One of the most uncomfortable questions a vacation home business can face is the dreaded “do you offer any discounts?”
It’s a perfectly legitimate question. Who of us, as consumers, doesn’t gain pleasure from garnering a great deal? Consumers Love (again, with a capital L) a deal, travelers included. This fact was further echoed by other owners at the HomeAway Summit this past weekend.
On the flip-side, as business owners, discounts lower our nightly revenue and ultimately cost us money, don’t they? I can vouch for that, discounts cost our business more than $15,000 in lost revenue in 2009 just on one house. BUT, it’s not why you think.
In our case, the average nightly revenue of this particular house climbed $29 from ’07 to ’08, then another $26 from ’08 to ’09. A fifty-five dollar per night increase over a two-year period? Great results…right?
Although our average nightly revenue had gone up by $55 per night in 24 months, our total revenue was down $15,659 because we booked 29 fewer nights in ’09 than in ‘08. Increasing our nightly revenue earned us a $15,000 per year pay cut. Arriving at that realization stung a little.
In January, 2010 with our 2009 results in front of us, Angela (my wife) and I had a business meeting (time we have set aside each month to improve our business). By then we were several years into our ongoing debate about our nightly rates. I usually think the rates could be higher, she usually doesn’t.
The revenue decrease caused us to agree that we ought to begin “discounting” this house. However, we also agreed not to lower our top-of-market advertised rates. Maintaining our rates would still allow us the opportunity to get full price when possible for the value we provide.
We had already begun returning all inquiries via phone, the new idea we implemented for those inquirers still hesitant to “book now” was to simply ask what type of discount they were seeking. Some have a firm budget they are working with. Others simply want to feel like they are getting a deal.
Here are the questions we ask ourselves when considering discounts:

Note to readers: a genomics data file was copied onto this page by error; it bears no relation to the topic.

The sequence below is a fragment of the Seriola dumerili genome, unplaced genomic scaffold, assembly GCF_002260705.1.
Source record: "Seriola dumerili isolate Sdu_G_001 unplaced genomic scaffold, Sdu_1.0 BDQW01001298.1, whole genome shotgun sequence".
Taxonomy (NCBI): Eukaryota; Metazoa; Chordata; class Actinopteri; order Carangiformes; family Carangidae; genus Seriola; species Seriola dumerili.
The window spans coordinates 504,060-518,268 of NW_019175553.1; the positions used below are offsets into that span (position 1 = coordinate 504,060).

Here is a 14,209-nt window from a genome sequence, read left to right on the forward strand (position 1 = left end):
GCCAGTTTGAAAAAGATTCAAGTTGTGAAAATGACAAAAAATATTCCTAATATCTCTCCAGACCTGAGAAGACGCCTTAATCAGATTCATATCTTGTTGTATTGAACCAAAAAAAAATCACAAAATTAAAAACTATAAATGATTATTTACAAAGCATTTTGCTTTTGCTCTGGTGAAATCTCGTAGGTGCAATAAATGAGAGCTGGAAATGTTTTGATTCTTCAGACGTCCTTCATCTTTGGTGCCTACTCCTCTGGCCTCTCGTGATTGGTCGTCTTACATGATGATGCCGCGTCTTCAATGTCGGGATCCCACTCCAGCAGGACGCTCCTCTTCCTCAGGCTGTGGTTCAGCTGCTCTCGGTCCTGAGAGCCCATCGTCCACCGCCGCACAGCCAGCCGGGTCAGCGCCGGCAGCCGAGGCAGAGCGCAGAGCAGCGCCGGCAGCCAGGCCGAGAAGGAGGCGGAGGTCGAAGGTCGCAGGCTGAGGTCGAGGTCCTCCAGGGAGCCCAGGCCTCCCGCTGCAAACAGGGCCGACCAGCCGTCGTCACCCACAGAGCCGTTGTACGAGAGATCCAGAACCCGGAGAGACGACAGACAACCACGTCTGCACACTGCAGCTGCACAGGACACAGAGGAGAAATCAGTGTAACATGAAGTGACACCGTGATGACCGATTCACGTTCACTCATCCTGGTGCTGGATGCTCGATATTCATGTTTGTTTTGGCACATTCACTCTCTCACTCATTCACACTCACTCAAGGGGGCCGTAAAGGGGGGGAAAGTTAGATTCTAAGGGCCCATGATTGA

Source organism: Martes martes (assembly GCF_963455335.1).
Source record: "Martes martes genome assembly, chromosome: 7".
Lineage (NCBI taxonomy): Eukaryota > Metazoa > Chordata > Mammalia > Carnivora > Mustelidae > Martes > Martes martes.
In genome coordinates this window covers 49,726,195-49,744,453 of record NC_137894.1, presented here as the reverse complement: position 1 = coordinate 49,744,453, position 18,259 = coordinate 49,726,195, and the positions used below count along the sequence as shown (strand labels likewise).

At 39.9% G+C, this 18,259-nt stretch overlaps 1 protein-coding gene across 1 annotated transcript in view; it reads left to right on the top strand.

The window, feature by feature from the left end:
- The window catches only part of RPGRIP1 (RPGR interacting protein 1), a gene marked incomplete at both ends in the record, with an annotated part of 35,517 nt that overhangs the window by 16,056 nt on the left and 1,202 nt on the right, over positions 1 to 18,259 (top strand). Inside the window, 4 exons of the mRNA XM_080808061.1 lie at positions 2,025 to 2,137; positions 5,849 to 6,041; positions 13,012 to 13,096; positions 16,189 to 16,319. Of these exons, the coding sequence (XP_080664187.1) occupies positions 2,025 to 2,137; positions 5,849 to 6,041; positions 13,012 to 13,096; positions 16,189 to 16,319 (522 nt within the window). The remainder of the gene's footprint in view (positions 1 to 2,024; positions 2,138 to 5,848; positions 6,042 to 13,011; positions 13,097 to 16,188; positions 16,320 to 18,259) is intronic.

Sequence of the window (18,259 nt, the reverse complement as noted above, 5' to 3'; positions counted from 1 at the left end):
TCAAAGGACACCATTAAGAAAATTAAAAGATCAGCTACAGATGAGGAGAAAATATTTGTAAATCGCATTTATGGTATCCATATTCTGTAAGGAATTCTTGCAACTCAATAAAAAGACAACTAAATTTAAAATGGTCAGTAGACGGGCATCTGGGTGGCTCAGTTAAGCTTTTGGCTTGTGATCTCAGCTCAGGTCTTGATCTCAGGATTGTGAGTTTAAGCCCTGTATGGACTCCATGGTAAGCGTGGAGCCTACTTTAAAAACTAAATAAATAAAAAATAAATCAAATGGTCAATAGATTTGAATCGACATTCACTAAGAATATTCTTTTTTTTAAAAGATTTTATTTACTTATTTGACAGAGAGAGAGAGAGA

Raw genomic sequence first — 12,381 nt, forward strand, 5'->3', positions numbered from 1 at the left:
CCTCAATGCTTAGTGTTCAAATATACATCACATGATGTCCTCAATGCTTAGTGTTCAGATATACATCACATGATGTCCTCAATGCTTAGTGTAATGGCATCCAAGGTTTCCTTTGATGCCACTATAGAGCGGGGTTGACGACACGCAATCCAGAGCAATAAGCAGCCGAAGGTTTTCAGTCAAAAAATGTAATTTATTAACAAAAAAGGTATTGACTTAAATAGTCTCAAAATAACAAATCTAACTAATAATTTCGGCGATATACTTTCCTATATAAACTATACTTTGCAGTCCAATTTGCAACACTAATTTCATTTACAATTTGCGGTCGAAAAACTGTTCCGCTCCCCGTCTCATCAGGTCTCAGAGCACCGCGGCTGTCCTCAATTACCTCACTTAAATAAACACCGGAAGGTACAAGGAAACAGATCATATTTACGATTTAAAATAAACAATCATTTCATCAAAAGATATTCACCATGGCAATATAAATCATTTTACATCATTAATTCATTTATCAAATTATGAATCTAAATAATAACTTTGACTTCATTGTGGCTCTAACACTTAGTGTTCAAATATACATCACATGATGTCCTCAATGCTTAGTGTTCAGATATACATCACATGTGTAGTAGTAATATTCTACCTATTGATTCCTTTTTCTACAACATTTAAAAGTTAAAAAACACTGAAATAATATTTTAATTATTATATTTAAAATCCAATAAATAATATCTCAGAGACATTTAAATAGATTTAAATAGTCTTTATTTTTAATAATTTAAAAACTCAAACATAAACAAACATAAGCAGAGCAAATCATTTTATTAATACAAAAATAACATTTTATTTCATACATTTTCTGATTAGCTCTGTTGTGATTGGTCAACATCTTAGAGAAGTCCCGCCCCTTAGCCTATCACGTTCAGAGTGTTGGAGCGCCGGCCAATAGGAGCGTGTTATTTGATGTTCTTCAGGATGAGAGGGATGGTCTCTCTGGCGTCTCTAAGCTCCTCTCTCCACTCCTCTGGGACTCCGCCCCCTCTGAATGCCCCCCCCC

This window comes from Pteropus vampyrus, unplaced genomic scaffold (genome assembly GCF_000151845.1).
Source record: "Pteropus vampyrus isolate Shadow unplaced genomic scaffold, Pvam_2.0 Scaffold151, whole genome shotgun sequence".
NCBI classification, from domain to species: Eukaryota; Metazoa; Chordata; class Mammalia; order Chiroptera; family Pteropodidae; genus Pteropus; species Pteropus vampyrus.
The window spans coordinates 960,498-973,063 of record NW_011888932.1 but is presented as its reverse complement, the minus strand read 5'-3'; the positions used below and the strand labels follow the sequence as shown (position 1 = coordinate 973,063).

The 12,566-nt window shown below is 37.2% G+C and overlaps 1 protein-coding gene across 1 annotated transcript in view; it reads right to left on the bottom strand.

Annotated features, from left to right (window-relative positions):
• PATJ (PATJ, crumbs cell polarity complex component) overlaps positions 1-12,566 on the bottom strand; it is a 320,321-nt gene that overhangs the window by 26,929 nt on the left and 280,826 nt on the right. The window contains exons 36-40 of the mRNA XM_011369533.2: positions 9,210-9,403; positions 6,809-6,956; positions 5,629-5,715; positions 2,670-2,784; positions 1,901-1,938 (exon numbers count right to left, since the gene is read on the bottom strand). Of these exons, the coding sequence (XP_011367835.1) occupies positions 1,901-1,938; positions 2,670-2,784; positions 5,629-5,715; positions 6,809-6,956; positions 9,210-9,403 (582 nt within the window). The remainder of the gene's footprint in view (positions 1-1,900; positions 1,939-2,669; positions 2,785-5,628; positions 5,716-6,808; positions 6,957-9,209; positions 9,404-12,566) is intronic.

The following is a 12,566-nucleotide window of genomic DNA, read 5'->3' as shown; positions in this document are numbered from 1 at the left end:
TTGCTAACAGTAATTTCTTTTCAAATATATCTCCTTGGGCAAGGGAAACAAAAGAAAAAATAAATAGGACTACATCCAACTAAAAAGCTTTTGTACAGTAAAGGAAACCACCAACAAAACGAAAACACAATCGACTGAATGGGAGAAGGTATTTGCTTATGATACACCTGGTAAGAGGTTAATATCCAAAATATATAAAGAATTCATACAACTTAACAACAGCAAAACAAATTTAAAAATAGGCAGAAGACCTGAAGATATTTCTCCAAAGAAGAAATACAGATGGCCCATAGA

• Based on our history, will we for sure book these nights if we pass on this “discounted” inquiry?
• Does it seem likely this inquiry won’t book if we do not offer something?
• What is the minimum we can offer to get this inquiry to book with us right now?
For those looking for a deal, we decided we would be more than willing to make them one now! We established some “deals” we could offer. Some that continue to be most popular with our deal-seeking guests are:
• 25-50% off the black holes (nights that will not book)this new reservation leaves before or after. (LOVE this one!)
• Complimentary rental of our gaming system package or complimentary pool heating.
• Early check-in or late check-out when available at no additional fee to the guest.
These “deals” cost us zero out of pocket and give our guests a reason to book with us right now, filling vacancies on our calendar. Plus, they give our guests the satisfaction of getting that deal they are seeking.
For inquirers with a firm budget, we are usually facing a take it or leave it scenario because they either have the money or they don’t. With these, also consider the size of the group (your costs), nature of their visit (can they be repeat guests,) and whether the booking butts up to another or creates black holes.
The Bottom Line: Offering discounts and being more flexible with our rates increased our occupancy and our annual revenue. With the new “discounting” practices in place for this home we booked 40 additional nights in 2010 with great results. Although our average nightly revenue dropped $47, our revenue for the year increased $16,817.
Now….everybody can Love discounts!